Last year the Court of Justice of the European Union issued two judgments on the Syrian refugee crisis. Both cases concerned Europe’s externalization of migration policy – i.e. the legal and practical measures taken to enforce refugee exclusion outside or at the borders of the territories of EU member states. These policies have been labeled as the politics of non-entrée by Hathaway & Gammeltoft-Hansen. In the judgments, the Court decided that it was not competent to rule on the cases because it had no jurisdiction. As I have argued more extensively in an article published open access in the Journal of Refugee Studies, the result of this is that law is not only an instrument for excluding people from European territory. The exclusion now runs through law itself. Although European fundamental human rights law is still formally neutral, the exclusion of non-Europeans is becoming a core element of European law.
While Trump’s Executive Order is widely viewed -including by myself – as an abject measure and a violation of international and human rights law, including children’s rights and refugee rights, I cannot help but question how much better Europe is faring in dealing with its borders, its migration policy, and its international protection obligations.
The headlines we saw over the past two years were European. Indeed, the word “crisis” was first attached to refugees when the refugees showed up in Europe. But this is not a European issue, or even a Western one. The numbers of refugees reaching Europe fell in 2016 to about one third the 2015 levels from 1 million to 300 thousand thanks to the constraints on transit imposed by Turkey as part of the EU Turkey deal. The Syrian war was plainly a humanitarian crisis for the millions of persons displaced by the violence. The dangers of crossing the Mediterranean from Libya have not declined. But for Europe, the secondary flow of refugees from Syria’s neighbors presented and presents not a demographic or economic crisis (the number of asylum-seekers arriving in Europe is about one-half of one percent of the continent’s total population). The crisis is one of governance, more specifically governance failure.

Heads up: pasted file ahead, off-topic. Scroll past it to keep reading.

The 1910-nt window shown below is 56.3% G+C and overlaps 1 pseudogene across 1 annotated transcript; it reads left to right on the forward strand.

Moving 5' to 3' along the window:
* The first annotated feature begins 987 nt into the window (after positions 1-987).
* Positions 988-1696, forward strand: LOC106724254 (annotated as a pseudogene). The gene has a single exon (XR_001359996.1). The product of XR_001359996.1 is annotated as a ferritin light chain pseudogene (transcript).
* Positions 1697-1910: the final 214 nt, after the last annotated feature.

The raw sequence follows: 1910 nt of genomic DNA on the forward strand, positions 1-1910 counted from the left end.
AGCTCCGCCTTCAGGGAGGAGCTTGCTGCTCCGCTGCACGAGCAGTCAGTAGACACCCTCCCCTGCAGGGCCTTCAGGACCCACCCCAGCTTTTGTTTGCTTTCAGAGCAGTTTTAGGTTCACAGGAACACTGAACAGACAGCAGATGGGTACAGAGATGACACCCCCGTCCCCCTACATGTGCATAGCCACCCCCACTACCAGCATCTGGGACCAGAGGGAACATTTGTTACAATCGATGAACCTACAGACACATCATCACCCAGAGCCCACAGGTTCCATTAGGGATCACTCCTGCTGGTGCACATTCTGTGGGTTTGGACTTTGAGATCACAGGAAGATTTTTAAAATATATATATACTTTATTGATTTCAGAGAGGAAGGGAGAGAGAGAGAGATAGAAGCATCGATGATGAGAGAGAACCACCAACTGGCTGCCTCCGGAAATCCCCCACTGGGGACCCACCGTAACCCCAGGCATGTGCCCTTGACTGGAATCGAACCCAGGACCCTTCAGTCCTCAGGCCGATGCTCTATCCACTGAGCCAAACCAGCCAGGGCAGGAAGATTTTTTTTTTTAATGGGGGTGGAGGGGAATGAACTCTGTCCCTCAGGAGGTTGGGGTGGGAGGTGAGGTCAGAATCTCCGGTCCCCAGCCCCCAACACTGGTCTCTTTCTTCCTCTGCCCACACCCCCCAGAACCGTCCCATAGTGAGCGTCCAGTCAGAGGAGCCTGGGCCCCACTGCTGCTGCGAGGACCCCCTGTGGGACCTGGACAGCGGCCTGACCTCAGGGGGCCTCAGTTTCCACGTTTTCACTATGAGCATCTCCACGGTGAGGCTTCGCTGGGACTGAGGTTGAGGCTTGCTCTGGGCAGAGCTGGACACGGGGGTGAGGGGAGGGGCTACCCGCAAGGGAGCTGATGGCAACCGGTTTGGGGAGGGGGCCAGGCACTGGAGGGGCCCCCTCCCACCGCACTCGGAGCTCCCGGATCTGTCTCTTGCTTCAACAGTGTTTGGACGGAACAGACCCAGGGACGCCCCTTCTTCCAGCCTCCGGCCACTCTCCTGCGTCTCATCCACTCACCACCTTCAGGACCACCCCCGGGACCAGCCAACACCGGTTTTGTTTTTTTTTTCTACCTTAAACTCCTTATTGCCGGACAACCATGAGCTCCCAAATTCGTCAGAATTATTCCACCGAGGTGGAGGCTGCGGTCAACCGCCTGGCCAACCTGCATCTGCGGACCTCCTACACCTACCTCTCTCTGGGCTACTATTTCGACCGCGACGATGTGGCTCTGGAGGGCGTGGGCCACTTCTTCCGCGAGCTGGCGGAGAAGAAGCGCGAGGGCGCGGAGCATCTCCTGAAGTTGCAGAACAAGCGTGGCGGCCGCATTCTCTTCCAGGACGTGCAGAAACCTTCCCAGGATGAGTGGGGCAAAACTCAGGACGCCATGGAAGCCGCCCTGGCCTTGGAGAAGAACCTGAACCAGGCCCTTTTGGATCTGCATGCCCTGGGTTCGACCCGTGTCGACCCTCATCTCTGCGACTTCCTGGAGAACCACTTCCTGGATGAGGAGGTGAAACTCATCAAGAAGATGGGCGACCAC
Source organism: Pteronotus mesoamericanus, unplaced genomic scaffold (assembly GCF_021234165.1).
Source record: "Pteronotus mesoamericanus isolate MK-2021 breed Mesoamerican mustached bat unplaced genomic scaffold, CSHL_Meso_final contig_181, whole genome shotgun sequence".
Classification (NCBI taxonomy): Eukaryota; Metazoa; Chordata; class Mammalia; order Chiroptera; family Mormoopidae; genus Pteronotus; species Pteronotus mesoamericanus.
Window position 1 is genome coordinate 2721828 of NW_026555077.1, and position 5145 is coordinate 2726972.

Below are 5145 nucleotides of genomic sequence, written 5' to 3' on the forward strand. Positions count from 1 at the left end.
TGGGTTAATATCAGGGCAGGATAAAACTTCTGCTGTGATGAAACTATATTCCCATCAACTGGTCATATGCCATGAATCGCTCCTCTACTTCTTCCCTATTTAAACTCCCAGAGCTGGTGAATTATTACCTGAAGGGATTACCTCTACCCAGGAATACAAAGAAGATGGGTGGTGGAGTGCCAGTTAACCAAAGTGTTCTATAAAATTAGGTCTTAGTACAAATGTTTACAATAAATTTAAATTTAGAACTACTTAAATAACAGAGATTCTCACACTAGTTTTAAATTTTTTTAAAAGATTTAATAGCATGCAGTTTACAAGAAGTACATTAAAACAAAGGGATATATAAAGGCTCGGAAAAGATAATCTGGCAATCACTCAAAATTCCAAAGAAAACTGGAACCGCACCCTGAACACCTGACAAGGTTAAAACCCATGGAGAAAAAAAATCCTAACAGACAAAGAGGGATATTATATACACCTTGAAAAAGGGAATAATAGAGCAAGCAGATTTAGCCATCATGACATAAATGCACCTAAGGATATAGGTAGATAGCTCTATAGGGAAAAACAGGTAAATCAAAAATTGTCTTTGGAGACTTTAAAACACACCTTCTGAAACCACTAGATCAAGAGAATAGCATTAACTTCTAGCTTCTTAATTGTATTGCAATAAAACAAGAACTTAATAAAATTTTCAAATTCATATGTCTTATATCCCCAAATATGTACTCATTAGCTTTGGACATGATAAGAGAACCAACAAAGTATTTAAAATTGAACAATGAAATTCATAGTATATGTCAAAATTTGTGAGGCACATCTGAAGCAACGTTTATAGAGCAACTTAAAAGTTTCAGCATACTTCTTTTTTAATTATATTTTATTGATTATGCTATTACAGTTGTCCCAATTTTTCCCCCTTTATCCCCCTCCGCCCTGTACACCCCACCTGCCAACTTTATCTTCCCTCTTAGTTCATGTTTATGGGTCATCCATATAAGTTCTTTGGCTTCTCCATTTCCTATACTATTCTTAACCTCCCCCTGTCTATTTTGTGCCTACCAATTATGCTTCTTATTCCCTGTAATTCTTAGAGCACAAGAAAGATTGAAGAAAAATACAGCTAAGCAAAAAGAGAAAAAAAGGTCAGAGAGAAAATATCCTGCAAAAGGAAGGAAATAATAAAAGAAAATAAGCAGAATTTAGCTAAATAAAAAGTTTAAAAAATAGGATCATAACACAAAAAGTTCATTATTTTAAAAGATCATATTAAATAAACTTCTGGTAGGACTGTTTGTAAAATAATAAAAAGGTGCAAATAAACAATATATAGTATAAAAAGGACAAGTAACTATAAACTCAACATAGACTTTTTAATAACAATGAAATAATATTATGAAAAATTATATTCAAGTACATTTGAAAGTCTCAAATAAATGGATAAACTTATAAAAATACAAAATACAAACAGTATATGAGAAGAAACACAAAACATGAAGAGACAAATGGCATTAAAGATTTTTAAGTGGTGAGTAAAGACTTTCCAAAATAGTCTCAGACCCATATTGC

On 5 August 2016, the UN News Centre published a picture captioned UN team in Jordan uses cranes to hoist aid to Syrian refugees at sealed border. The picture is taken from Jordanian territory. The low mud wall behind the trucks marks the Syrian border. At the time, Amnesty International reported that more than 75,000 Syrian refugees were living in the desert on the Syrian side. The text accompanying the picture reports that “life-saving food and other supplies from the United Nations” are being “hoisted by crane and monitored by drones across the closed frontier” in what is called “a unique operation.” The World Food Programme delivered food packages, the International Organization for Migration contributed bread, and the UN’s children fund UNICEF hygiene kits. This picture, as well as the perky accompanying press release, captures the outcome of international, and in particular of European policies vis-à-vis the Syrian refugee issue. In 2011, Syria had 23 million inhabitants. At present, some 11 million of them have been uprooted; 6.5 million of them are internally displaced (IDP’s, including the 75,000 people at the Jordanian border), and 4.9 million have sought refuge outside Syria.